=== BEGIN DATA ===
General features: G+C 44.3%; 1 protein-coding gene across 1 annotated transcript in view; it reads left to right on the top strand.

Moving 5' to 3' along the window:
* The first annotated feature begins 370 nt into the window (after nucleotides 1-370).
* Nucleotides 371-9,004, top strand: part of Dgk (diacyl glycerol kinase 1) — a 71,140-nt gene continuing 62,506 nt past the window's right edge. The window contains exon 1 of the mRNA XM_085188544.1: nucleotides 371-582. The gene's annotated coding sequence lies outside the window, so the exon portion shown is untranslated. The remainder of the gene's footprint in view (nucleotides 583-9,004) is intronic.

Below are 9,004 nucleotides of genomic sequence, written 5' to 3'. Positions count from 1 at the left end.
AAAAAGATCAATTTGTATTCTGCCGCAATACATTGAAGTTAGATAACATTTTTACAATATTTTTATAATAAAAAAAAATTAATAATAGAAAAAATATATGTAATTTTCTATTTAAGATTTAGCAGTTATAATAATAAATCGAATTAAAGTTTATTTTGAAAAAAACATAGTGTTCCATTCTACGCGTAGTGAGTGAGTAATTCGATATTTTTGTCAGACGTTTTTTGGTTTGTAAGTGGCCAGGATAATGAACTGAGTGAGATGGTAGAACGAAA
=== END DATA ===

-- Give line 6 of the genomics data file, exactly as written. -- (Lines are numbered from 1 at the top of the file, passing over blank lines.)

AAAAAGATCAATTTGTATTCTGCCGCAATACATTGAAGTTAGATAACATTTTTACAATATTTTTATAATAAAAAAAAATTAATAATAGAAAAAATATATGTAATTTTCTATTTAAGATTTAGCAGTTATAATAATAAATCGAATTAAAGTTTATTTTGAAAAAAACATAGTGTTCCATTCTACGCGTAGTGAGTGAGTAATTCGATATTTTTGTCAGACGTTTTTTGGTTTGTAAGTGGCCAGGATAATGAACTGAGTGAGATGGTAGAACGAAA